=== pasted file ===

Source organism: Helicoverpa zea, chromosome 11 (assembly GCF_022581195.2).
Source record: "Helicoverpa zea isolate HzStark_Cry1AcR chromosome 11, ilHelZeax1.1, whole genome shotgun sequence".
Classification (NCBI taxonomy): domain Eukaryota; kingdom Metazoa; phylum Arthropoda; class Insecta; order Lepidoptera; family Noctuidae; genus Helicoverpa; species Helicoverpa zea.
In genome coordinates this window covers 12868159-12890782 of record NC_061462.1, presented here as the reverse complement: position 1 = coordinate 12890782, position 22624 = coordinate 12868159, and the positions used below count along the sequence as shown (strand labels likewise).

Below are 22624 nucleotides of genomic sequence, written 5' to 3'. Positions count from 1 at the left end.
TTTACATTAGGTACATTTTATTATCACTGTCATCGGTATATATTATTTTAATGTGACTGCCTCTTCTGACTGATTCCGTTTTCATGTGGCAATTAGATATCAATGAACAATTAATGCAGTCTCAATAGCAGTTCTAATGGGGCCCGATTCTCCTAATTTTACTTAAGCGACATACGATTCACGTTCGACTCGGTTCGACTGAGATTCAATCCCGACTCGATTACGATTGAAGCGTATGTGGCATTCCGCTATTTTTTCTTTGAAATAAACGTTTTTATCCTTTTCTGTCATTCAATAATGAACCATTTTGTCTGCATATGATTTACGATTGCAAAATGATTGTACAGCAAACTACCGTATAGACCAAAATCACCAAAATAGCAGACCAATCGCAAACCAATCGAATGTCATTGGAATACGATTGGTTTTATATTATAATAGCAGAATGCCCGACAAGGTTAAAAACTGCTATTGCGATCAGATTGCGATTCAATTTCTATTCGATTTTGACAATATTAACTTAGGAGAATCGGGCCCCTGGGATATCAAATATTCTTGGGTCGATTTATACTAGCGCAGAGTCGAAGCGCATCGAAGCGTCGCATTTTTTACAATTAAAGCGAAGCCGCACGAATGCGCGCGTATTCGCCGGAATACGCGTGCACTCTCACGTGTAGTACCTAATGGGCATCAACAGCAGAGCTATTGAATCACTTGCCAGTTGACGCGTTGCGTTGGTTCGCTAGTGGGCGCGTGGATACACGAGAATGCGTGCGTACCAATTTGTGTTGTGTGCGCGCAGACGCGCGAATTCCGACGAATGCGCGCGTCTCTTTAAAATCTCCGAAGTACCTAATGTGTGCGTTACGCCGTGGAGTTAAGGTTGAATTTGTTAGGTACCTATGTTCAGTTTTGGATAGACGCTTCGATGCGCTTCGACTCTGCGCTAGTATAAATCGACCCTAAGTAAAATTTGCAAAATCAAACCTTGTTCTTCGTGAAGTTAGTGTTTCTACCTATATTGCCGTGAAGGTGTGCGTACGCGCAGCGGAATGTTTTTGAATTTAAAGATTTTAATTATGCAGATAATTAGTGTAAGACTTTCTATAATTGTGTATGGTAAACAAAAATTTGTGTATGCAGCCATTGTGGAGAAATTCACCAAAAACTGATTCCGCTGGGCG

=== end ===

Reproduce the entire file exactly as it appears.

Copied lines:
Source organism: Helicoverpa zea, chromosome 11 (assembly GCF_022581195.2).
Source record: "Helicoverpa zea isolate HzStark_Cry1AcR chromosome 11, ilHelZeax1.1, whole genome shotgun sequence".
Classification (NCBI taxonomy): domain Eukaryota; kingdom Metazoa; phylum Arthropoda; class Insecta; order Lepidoptera; family Noctuidae; genus Helicoverpa; species Helicoverpa zea.
In genome coordinates this window covers 12868159-12890782 of record NC_061462.1, presented here as the reverse complement: position 1 = coordinate 12890782, position 22624 = coordinate 12868159, and the positions used below count along the sequence as shown (strand labels likewise).

Below are 22624 nucleotides of genomic sequence, written 5' to 3'. Positions count from 1 at the left end.
TTTACATTAGGTACATTTTATTATCACTGTCATCGGTATATATTATTTTAATGTGACTGCCTCTTCTGACTGATTCCGTTTTCATGTGGCAATTAGATATCAATGAACAATTAATGCAGTCTCAATAGCAGTTCTAATGGGGCCCGATTCTCCTAATTTTACTTAAGCGACATACGATTCACGTTCGACTCGGTTCGACTGAGATTCAATCCCGACTCGATTACGATTGAAGCGTATGTGGCATTCCGCTATTTTTTCTTTGAAATAAACGTTTTTATCCTTTTCTGTCATTCAATAATGAACCATTTTGTCTGCATATGATTTACGATTGCAAAATGATTGTACAGCAAACTACCGTATAGACCAAAATCACCAAAATAGCAGACCAATCGCAAACCAATCGAATGTCATTGGAATACGATTGGTTTTATATTATAATAGCAGAATGCCCGACAAGGTTAAAAACTGCTATTGCGATCAGATTGCGATTCAATTTCTATTCGATTTTGACAATATTAACTTAGGAGAATCGGGCCCCTGGGATATCAAATATTCTTGGGTCGATTTATACTAGCGCAGAGTCGAAGCGCATCGAAGCGTCGCATTTTTTACAATTAAAGCGAAGCCGCACGAATGCGCGCGTATTCGCCGGAATACGCGTGCACTCTCACGTGTAGTACCTAATGGGCATCAACAGCAGAGCTATTGAATCACTTGCCAGTTGACGCGTTGCGTTGGTTCGCTAGTGGGCGCGTGGATACACGAGAATGCGTGCGTACCAATTTGTGTTGTGTGCGCGCAGACGCGCGAATTCCGACGAATGCGCGCGTCTCTTTAAAATCTCCGAAGTACCTAATGTGTGCGTTACGCCGTGGAGTTAAGGTTGAATTTGTTAGGTACCTATGTTCAGTTTTGGATAGACGCTTCGATGCGCTTCGACTCTGCGCTAGTATAAATCGACCCTAAGTAAAATTTGCAAAATCAAACCTTGTTCTTCGTGAAGTTAGTGTTTCTACCTATATTGCCGTGAAGGTGTGCGTACGCGCAGCGGAATGTTTTTGAATTTAAAGATTTTAATTATGCAGATAATTAGTGTAAGACTTTCTATAATTGTGTATGGTAAACAAAAATTTGTGTATGCAGCCATTGTGGAGAAATTCACCAAAAACTGATTCCGCTGGGCG